The same sentiment “stand firm till the end” is echoed in 13:13 and again in verse 36.
What potential dangers should your church watch for?

5/3/2019 11:34:29 AM by Mike Parry, member, North Wake Church, Wake Forest | with 0 comments

Bible Studies for Life Lesson for May 12: Let the Dead Bury Their Dead

May 3 2019 by Daniela Sanchez, member, The Summit Church, Durham

Focal passages: Luke 9:57-62
As a new believer I assumed one of the most common misconceptions about being a disciple: I thought Christianity promised smooth sailing and an easier life.
I soon realized following Christ comes with unexpected costs.
In Luke 9:57-58, we learn that following Him does not guarantee comfort. If the Messiah has no place to lay His head for rest, what guarantee do those who follow Him have?
Jesus then calls a man to follow him and the man responds, “Lord, let me first go and bury my father.” Jesus says, “Let the dead bury their own dead, but you go and preach the kingdom of God” (Luke 9:59-60). Not only was Jesus saying that delayed obedience is disobedience, but He was also calling this man to be more devoted to following Christ than to burying his own father.

The interaction doesn’t mean that following Christ is our only responsibility. We know this because God commands that we honor our parents, and in 1 Timothy 5:8 He tells us that, “… if anyone does not provide for his own … he has denied the faith and is worse than an unbeliever.”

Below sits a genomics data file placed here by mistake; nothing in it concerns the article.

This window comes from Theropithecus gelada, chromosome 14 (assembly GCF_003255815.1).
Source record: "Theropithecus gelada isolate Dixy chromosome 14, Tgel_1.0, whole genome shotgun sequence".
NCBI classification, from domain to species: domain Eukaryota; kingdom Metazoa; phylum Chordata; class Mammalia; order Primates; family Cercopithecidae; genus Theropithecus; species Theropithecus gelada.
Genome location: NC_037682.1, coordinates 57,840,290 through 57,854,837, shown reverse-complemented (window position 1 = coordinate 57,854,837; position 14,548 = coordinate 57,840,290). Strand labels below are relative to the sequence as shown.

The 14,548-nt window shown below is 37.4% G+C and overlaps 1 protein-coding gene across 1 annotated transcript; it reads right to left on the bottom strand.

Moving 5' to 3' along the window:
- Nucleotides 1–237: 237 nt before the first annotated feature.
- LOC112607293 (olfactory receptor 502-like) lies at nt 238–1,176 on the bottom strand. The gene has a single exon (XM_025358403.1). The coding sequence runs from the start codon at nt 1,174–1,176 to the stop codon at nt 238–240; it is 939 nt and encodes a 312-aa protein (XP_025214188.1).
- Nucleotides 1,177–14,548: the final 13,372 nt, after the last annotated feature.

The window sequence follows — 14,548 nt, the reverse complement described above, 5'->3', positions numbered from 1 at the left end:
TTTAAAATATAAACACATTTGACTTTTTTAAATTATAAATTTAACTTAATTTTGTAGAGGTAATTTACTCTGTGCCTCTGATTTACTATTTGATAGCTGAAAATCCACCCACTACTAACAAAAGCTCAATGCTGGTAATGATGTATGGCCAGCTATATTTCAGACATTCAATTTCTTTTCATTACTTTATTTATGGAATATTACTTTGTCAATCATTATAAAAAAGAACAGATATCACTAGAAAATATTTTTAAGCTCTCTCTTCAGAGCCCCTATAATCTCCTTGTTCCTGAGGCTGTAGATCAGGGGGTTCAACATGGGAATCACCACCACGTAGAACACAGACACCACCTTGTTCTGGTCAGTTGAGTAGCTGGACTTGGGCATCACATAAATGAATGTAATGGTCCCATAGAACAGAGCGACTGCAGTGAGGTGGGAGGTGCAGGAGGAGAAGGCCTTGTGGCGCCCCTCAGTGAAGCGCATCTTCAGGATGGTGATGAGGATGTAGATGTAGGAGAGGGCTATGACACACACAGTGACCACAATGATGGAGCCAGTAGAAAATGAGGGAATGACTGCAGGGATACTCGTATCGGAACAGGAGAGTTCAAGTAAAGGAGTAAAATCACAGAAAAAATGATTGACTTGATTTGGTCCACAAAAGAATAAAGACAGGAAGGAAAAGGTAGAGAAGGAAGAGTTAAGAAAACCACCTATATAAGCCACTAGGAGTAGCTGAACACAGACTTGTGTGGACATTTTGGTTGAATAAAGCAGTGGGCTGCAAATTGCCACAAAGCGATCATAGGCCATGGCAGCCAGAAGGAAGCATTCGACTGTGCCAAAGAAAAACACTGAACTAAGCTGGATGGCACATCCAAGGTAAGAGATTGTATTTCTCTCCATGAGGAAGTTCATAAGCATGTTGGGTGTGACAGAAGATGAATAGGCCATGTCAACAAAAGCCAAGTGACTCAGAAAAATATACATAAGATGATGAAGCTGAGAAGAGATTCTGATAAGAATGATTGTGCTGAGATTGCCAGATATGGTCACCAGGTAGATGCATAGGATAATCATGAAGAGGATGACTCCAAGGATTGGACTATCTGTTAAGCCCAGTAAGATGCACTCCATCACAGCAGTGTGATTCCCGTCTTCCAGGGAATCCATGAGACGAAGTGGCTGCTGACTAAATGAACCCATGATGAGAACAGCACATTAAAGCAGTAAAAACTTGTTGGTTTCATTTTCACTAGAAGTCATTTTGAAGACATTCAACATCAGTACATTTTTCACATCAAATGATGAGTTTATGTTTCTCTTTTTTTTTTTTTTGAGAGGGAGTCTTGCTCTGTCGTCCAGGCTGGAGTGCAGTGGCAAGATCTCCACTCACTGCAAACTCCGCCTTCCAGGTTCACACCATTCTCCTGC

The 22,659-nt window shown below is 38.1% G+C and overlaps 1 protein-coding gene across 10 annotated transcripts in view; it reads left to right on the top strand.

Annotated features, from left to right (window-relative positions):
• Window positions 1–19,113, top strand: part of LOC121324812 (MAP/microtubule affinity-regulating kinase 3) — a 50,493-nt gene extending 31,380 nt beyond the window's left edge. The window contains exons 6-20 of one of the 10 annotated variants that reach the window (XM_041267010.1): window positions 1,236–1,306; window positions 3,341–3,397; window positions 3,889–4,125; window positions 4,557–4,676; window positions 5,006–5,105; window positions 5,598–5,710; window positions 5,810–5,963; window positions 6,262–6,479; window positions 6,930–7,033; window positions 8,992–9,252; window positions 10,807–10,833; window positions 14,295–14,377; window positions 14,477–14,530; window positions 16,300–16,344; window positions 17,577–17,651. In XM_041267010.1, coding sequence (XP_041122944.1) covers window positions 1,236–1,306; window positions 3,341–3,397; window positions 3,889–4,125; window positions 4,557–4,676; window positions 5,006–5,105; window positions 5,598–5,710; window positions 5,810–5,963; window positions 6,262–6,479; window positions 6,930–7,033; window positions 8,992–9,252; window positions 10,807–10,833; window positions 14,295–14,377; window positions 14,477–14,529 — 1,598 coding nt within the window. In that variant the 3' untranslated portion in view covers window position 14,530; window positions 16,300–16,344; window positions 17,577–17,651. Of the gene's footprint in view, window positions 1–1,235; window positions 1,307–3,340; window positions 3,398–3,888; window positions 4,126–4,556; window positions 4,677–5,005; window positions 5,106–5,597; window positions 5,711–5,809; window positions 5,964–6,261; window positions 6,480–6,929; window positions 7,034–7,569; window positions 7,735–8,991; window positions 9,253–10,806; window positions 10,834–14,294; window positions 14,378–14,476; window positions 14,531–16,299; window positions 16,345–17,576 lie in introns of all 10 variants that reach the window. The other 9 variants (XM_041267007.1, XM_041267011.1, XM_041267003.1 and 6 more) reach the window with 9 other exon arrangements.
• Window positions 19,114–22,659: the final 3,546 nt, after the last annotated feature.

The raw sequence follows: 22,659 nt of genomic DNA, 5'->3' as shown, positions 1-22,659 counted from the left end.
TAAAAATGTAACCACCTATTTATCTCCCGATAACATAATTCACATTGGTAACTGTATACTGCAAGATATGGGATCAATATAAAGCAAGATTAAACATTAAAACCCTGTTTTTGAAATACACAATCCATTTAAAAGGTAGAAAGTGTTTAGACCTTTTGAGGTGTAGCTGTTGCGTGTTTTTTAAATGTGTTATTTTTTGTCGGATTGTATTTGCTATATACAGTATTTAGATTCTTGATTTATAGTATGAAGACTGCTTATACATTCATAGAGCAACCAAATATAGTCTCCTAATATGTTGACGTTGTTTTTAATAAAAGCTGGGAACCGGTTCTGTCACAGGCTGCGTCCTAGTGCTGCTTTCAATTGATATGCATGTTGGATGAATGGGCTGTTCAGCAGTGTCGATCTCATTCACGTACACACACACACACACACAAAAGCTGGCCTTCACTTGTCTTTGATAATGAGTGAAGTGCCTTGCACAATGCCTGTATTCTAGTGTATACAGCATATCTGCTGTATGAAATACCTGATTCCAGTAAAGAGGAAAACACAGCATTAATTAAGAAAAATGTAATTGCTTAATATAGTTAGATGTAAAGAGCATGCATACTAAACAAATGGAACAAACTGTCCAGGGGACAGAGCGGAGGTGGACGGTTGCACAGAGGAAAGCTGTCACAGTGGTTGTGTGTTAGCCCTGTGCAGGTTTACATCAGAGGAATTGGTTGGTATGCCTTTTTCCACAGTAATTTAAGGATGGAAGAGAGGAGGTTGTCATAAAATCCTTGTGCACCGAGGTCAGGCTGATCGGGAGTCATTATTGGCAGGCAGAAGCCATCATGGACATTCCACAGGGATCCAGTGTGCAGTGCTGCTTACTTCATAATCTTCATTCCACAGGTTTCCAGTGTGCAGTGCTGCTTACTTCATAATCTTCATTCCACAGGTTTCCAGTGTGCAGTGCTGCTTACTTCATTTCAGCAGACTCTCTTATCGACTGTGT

Being His disciple must take precedence over all else.
In fact, when we prioritize our commitment to Christ, we manage other responsibilities in ways that honor Him.
A third man asks to say goodbye to his family before following Jesus, and the Lord replies, “No one, having put his hand to the plow, and looking back, is fit for the kingdom of God” (Luke 9:61-62).
In most things we understand that we cannot move forward if we’re looking back. The same applies when following Jesus. Philippians 3:13 and 2 Timothy 2:4 give examples of what it means to be a disciple without being distracted by the world.
So, when the turbulent storms of life hit, take courage fellow disciple! We have been promised trouble in this world, but we have also been promised that He has overcome (John 16:33).

5/3/2019 11:32:46 AM by Daniela Sanchez, member, The Summit Church, Durham | with 0 comments

Explore the Bible Lesson for May 5: Purifies

April 18 2019 by Mike Parry, member, North Wake Church, Wake Forest

Focal passage: Mark 11:15-19; 12:41-44
Have you ever discovered a tick on your skin? A simple walk through the woods or high grass can make you vulnerable and open to one latching on. Once they attach themselves, they can spread disease, some of which can lead to death if untreated. But if you catch them early, tick bites can be easily remedied.